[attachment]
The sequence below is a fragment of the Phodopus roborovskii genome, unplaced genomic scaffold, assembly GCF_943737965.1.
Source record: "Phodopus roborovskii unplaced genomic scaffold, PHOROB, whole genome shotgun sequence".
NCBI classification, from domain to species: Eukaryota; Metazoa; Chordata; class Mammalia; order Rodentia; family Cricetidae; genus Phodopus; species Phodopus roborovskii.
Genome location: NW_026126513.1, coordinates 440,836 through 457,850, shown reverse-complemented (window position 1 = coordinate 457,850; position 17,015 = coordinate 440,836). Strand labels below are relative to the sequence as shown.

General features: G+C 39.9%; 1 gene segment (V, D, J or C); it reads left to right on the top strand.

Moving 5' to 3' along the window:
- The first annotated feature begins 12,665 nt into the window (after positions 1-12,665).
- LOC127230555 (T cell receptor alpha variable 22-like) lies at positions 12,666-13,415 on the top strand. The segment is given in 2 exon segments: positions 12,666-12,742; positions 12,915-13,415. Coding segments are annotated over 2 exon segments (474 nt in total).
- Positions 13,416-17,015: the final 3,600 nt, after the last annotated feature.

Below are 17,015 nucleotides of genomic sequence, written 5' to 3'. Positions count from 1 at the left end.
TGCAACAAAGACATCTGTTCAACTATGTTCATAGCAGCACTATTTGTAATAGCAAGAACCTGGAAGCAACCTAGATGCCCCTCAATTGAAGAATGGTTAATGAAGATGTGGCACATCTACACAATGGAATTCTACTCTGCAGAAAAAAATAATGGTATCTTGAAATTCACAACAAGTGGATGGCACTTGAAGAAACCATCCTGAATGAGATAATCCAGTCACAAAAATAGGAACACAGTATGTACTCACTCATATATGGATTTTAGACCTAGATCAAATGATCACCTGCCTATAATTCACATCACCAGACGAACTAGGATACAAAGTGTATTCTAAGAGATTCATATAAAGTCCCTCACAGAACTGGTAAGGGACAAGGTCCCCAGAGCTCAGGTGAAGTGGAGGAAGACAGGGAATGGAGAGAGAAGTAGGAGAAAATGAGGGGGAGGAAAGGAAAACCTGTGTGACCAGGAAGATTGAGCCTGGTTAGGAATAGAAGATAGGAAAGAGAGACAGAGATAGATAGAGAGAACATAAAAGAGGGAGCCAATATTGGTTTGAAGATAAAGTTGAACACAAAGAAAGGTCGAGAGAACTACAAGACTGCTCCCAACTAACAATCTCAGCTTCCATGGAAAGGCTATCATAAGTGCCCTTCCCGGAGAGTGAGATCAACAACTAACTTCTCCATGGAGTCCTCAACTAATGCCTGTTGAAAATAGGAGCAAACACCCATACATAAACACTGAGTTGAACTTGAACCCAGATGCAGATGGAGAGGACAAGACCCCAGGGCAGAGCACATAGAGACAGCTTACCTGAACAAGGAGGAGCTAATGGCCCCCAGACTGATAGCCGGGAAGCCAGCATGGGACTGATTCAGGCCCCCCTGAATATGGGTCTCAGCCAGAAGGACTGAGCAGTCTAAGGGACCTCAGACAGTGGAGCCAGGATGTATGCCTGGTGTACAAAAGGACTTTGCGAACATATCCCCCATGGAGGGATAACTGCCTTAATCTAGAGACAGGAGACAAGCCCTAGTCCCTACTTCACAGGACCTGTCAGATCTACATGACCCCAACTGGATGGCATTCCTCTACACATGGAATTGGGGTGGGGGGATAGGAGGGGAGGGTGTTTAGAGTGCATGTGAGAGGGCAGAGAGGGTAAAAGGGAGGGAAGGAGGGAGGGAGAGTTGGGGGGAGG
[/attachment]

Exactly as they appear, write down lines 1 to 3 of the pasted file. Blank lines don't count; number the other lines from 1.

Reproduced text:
The sequence below is a fragment of the Phodopus roborovskii genome, unplaced genomic scaffold, assembly GCF_943737965.1.
Source record: "Phodopus roborovskii unplaced genomic scaffold, PHOROB, whole genome shotgun sequence".
NCBI classification, from domain to species: Eukaryota; Metazoa; Chordata; class Mammalia; order Rodentia; family Cricetidae; genus Phodopus; species Phodopus roborovskii.